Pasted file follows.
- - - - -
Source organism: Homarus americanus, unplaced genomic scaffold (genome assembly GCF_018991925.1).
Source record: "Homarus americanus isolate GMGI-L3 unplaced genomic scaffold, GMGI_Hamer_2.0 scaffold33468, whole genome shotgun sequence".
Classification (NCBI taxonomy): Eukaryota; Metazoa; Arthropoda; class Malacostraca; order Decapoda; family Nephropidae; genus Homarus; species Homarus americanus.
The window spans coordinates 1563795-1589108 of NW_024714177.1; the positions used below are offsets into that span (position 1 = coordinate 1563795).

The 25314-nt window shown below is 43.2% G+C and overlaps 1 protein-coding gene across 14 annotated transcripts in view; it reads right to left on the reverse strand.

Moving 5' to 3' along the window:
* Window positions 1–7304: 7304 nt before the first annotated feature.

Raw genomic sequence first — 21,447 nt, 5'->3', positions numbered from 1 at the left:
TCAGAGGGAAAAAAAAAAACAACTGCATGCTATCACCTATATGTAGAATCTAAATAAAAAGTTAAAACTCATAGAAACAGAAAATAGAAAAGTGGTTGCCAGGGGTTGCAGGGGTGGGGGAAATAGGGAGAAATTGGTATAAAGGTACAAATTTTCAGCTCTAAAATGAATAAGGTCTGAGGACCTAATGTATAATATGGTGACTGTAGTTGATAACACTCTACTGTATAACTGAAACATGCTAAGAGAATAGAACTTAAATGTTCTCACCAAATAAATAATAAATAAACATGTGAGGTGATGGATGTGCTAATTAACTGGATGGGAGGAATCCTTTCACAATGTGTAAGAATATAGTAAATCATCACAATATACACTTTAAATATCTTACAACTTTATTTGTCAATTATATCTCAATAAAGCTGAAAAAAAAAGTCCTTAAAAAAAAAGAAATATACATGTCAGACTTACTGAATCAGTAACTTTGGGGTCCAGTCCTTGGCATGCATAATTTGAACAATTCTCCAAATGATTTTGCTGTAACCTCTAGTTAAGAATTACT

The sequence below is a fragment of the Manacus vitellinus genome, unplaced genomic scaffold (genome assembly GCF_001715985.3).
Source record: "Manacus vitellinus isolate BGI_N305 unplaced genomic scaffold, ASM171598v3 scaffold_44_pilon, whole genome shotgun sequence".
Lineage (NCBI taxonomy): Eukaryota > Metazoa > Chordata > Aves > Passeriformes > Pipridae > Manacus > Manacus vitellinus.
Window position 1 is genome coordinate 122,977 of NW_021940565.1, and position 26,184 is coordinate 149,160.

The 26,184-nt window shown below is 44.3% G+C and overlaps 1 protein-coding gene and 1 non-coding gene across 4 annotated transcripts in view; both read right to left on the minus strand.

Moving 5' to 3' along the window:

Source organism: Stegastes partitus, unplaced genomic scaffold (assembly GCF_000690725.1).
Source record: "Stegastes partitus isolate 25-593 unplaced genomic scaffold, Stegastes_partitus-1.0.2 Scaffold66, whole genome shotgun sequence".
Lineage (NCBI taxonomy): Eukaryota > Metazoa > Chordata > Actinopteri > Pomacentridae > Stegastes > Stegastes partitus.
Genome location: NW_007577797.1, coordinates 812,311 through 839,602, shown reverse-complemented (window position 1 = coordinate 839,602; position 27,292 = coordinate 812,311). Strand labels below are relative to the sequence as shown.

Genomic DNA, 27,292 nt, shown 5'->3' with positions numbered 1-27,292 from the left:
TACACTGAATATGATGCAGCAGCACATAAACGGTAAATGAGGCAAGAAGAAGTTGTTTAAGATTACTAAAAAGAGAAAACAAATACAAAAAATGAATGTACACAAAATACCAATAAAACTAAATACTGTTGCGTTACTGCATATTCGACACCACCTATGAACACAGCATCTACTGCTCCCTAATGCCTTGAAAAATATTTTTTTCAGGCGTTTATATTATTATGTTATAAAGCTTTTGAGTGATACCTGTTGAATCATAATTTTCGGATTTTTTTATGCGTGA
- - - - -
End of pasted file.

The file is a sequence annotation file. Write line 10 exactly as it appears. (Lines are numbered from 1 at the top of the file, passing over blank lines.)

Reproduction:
The sequence below is a fragment of the Manacus vitellinus genome, unplaced genomic scaffold (genome assembly GCF_001715985.3).